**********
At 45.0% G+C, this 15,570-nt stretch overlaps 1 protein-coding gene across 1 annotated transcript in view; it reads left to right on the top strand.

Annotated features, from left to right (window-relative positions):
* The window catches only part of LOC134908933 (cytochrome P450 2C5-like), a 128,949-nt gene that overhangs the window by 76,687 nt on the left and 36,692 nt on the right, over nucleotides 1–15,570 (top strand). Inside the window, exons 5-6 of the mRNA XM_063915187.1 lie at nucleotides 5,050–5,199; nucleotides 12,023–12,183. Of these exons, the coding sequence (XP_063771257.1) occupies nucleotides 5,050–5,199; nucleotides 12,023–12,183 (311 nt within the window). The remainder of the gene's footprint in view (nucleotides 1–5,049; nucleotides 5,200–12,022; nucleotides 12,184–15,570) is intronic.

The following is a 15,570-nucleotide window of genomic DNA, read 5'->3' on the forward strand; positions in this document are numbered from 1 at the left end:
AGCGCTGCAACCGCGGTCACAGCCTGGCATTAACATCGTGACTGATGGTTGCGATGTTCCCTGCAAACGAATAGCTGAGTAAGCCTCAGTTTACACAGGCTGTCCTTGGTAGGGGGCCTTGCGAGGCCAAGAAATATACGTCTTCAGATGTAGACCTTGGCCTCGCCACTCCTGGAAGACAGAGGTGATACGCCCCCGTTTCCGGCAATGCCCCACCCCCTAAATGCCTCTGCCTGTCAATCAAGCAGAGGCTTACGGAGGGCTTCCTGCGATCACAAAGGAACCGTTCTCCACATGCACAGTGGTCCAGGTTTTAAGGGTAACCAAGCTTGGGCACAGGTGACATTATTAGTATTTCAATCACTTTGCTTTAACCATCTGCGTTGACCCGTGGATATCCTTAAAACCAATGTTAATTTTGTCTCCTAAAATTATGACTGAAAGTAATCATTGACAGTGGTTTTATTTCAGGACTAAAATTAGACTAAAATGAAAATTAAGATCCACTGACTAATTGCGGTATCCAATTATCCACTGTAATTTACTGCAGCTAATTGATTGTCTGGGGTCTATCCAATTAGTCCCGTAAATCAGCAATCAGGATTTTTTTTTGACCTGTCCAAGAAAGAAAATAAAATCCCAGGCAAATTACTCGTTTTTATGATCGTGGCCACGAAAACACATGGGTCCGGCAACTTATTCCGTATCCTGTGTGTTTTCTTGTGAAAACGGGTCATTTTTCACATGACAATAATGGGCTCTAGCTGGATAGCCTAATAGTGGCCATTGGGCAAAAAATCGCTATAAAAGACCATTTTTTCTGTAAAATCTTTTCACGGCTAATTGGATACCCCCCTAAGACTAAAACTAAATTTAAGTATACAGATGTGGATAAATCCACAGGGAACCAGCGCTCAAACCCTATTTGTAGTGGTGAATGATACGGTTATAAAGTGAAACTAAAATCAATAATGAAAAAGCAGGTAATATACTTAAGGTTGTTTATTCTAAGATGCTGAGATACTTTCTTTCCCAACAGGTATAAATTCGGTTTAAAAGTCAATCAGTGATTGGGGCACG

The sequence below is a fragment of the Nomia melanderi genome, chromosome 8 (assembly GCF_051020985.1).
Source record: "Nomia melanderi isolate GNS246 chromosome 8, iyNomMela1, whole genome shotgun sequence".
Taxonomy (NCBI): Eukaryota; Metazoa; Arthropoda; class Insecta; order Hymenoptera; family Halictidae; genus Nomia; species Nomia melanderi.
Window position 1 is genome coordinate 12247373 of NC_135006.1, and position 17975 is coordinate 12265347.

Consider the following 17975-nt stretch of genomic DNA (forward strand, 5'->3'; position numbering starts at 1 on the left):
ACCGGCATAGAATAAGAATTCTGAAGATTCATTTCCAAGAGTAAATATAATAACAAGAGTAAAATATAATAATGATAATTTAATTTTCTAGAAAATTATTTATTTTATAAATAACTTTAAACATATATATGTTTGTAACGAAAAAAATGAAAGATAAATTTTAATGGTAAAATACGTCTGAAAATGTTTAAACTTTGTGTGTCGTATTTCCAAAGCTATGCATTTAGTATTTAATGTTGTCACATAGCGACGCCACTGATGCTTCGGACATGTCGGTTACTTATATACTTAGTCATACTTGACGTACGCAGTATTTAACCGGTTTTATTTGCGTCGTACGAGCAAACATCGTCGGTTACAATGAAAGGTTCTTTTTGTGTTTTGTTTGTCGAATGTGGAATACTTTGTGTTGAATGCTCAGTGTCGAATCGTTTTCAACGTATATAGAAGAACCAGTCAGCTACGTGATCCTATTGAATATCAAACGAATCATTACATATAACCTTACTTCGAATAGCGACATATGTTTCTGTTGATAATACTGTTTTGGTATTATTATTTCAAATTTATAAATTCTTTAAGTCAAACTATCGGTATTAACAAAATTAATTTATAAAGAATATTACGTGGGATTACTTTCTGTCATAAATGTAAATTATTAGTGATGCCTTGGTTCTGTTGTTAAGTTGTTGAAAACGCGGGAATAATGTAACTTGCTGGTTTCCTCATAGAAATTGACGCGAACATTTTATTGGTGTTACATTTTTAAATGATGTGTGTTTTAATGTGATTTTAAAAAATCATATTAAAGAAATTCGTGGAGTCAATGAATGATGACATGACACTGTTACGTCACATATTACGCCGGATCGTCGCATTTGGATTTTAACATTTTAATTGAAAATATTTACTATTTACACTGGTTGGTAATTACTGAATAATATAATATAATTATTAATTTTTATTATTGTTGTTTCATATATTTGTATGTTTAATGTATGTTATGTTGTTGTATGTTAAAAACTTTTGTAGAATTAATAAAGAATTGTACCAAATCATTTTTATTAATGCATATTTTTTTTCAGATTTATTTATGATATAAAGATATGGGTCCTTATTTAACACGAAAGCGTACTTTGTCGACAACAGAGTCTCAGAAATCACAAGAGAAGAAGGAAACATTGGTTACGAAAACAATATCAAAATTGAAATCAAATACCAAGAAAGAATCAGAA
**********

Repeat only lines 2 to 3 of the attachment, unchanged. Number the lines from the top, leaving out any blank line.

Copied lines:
Annotated features, from left to right (window-relative positions):
* The window catches only part of LOC134908933 (cytochrome P450 2C5-like), a 128,949-nt gene that overhangs the window by 76,687 nt on the left and 36,692 nt on the right, over nucleotides 1–15,570 (top strand). Inside the window, exons 5-6 of the mRNA XM_063915187.1 lie at nucleotides 5,050–5,199; nucleotides 12,023–12,183. Of these exons, the coding sequence (XP_063771257.1) occupies nucleotides 5,050–5,199; nucleotides 12,023–12,183 (311 nt within the window). The remainder of the gene's footprint in view (nucleotides 1–5,049; nucleotides 5,200–12,022; nucleotides 12,184–15,570) is intronic.